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energy

arne meyer / Creative Commons

Connecticut’s new budget will move tens of millions of dollars out of energy efficiency programs, sweeping that money, instead, into the state’s general fund. It’s a piece of legislative math aimed at shoring up a multi-billion dollar budget deficit. But the decision will directly impact ratepayers and put energy contractors around the state out of work.

The city of Boston on Tuesday launches Carbon Free Boston, which officials describe as the city’s next step to becoming carbon neutral by 2050.

The initiative aims to address how to fuel a growing Boston while also meeting the city’s climate goals.

There are currently 106 buildings, worth $9 billion, under construction in Boston. Over the past five years, the city has approved adding the square footage equal to 45 new Prudential Towers.

David Scard / Flickr

Radiation is everywhere. It's emitted by our sun, by cat litter, by bananas and occasionally by nuclear bombs. It's even emitted by you, and by me, and by every living (and dead) person in the world. So why are we so scared of something so prevalent in our everyday lives?

Jon Kalish

Fishermen are worried about an offshore wind farm proposed 30 miles out in the Atlantic from Montauk, NY, the largest fishing port in the state. They say those wind turbines – and many others that have been proposed – will impact the livelihood of fishermen in New York and New England.   

Karim D. Ghantous / Creative Commons

Following an October storm that cut power to more than 300,000 customers -- utilities in Connecticut say they want to better predict storm outages. That means tweaking computer models which, by nature, are imperfect.

Updated at 8 p.m. ET

TransCanada, the company that owns and operates the Keystone Pipeline, says that an estimated 210,000 gallons, or 5,000 barrels, of oil have spilled near the small town of Amherst, S.D.

These days, Puerto Rico's monumental power restoration effort involves helicopters dropping 100-foot towers into the mountains and a "big dance" of crews, equipment and expertise from several agencies and companies. But progress has been slow and that dance has been a complicated and tedious one on the island, which is experiencing the largest outage in U.S. history.

And sometimes it's one light forward, two lights back.

marcn / Creative Commons

New Jersey's Governor-elect Phil Murphy has vowed to "immediately" bring his state back into the Regional Greenhouse Gas Initiative, or RGGI. It’s a move that could strengthen the pollution-fighting partnership.

Millstone Power Station

Governor Dannel Malloy signed a bill Tuesday that could change the way Connecticut's only nuclear power plant sells its energy.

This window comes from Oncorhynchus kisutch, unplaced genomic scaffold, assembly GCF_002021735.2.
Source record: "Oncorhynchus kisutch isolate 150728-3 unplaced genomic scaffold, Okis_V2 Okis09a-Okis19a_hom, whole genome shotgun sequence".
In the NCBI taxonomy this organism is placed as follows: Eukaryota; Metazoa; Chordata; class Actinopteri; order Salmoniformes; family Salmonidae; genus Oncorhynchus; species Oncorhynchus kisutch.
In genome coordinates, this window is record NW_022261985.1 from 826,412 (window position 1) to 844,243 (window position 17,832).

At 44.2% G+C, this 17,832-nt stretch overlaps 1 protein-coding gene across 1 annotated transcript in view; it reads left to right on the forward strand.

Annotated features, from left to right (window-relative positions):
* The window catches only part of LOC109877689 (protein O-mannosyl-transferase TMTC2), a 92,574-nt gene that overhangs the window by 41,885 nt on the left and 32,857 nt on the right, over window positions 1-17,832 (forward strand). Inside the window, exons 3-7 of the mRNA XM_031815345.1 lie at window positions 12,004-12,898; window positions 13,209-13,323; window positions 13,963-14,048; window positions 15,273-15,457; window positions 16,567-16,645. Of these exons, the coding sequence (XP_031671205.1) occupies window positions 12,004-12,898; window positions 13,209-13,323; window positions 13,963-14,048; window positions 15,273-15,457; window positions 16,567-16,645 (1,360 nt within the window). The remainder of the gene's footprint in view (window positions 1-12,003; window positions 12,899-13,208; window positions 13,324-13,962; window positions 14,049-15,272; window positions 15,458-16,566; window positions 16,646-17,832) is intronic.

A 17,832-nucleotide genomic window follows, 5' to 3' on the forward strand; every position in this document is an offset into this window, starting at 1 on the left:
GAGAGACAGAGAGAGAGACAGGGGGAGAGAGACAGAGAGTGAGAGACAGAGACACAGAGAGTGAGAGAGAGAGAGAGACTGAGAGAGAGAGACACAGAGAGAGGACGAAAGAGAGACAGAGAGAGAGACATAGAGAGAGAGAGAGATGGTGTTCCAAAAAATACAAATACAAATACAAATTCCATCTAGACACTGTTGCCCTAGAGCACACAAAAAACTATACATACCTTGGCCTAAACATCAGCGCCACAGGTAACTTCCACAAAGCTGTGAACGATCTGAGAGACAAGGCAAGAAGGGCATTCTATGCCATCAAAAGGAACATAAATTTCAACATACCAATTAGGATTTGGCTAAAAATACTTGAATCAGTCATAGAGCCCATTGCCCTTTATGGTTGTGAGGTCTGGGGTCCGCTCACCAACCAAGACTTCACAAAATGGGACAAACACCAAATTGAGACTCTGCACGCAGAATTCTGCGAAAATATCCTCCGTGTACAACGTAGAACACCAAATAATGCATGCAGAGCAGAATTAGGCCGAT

Updated at 4:52 p.m. Eastern

On Sunday the Puerto Rico Electric Power Authority cancelled the highly disputed $300 million contract awarded to Whitefish Energy, a tiny American company tasked with restoring power to the still storm-ravaged island. PREPA spokesperson Carlos Monroig confirmed the news to NPR.

The announcement came hours after Puerto Rican Governor Ricardo Rosselló demanded the contract's cancellation, amid ongoing local and federal audits.

cogdogblog / Creative Commons

What goes in your recycling bin can be confusing. Now, the state is trying to clear up some confusion by putting out a new universal list. It’s part of a campaign called “What’s In. What’s Out.”

Nearly a month after Hurricane Maria swept through Puerto Rico, almost 80 percent of the territory is still without power. While nobody expected a quick restoration of Puerto Rico's badly outdated power grid, officials have estimated that it could take at least six months.

Kathleen Masterson / Vermont Public Radio

New England electricity consumers paid billions of dollars more than necessary over a three-year period, according to a report by a national environmental group. It's prompted a review by Massachusetts Attorney General Maura Healey, but one utility named in the report is calling it an outright fabrication.

Jon Kalish / NENC

In the small town of Warren, Vermont a so-called “net zero” house is being built that will not use any fossil fuel. The house has solar panels on the roof to generate electricity and pipes in the ground to capture geothermal energy for heating. It won’t be using power from the grid that was generated with fossil fuel.

In a tiny sliver of shade, on a hill next to Puerto Rico's Route 65, Kiara Rodriguez de Jesus waves a sparkly pink hand fan to keep cool.

"I trust in God," she says. "Please, come the gas."

Along with her family, parked in a Volvo SUV, she has been in line for gasoline since 3 a.m., she says. Now it's after 1:30 p.m. And like everyone else at this gas station, she has no idea how much longer she'll be waiting.

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